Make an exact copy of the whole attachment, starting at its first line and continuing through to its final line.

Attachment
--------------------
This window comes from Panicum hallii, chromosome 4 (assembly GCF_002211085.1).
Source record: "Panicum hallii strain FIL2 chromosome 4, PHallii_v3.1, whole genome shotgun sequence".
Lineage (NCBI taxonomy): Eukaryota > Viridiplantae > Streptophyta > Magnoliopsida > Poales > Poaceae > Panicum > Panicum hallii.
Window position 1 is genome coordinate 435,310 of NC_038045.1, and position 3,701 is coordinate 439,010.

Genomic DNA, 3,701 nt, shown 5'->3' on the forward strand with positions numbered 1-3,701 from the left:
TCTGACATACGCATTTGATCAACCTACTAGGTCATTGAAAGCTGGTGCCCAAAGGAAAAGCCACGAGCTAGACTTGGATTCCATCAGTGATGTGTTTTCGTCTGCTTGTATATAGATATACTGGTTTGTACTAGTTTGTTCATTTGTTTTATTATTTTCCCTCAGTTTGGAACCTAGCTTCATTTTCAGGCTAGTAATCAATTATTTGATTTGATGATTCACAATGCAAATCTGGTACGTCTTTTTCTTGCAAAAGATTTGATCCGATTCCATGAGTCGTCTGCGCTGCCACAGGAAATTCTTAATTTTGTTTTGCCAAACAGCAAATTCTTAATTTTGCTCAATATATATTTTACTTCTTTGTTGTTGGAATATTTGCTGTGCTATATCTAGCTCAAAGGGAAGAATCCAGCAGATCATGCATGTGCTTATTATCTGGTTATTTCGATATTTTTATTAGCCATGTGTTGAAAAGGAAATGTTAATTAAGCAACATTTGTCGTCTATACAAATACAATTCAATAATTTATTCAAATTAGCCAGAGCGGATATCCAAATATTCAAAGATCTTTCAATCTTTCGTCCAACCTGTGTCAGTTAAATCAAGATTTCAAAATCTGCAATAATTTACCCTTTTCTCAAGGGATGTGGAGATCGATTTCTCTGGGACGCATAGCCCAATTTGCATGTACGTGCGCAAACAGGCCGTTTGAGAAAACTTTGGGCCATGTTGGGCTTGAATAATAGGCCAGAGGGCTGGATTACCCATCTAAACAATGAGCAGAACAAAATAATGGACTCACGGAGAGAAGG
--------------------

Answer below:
This window comes from Panicum hallii, chromosome 4 (assembly GCF_002211085.1).
Source record: "Panicum hallii strain FIL2 chromosome 4, PHallii_v3.1, whole genome shotgun sequence".
Lineage (NCBI taxonomy): Eukaryota > Viridiplantae > Streptophyta > Magnoliopsida > Poales > Poaceae > Panicum > Panicum hallii.
Window position 1 is genome coordinate 435,310 of NC_038045.1, and position 3,701 is coordinate 439,010.

Genomic DNA, 3,701 nt, shown 5'->3' on the forward strand with positions numbered 1-3,701 from the left:
TCTGACATACGCATTTGATCAACCTACTAGGTCATTGAAAGCTGGTGCCCAAAGGAAAAGCCACGAGCTAGACTTGGATTCCATCAGTGATGTGTTTTCGTCTGCTTGTATATAGATATACTGGTTTGTACTAGTTTGTTCATTTGTTTTATTATTTTCCCTCAGTTTGGAACCTAGCTTCATTTTCAGGCTAGTAATCAATTATTTGATTTGATGATTCACAATGCAAATCTGGTACGTCTTTTTCTTGCAAAAGATTTGATCCGATTCCATGAGTCGTCTGCGCTGCCACAGGAAATTCTTAATTTTGTTTTGCCAAACAGCAAATTCTTAATTTTGCTCAATATATATTTTACTTCTTTGTTGTTGGAATATTTGCTGTGCTATATCTAGCTCAAAGGGAAGAATCCAGCAGATCATGCATGTGCTTATTATCTGGTTATTTCGATATTTTTATTAGCCATGTGTTGAAAAGGAAATGTTAATTAAGCAACATTTGTCGTCTATACAAATACAATTCAATAATTTATTCAAATTAGCCAGAGCGGATATCCAAATATTCAAAGATCTTTCAATCTTTCGTCCAACCTGTGTCAGTTAAATCAAGATTTCAAAATCTGCAATAATTTACCCTTTTCTCAAGGGATGTGGAGATCGATTTCTCTGGGACGCATAGCCCAATTTGCATGTACGTGCGCAAACAGGCCGTTTGAGAAAACTTTGGGCCATGTTGGGCTTGAATAATAGGCCAGAGGGCTGGATTACCCATCTAAACAATGAGCAGAACAAAATAATGGACTCACGGAGAGAAGG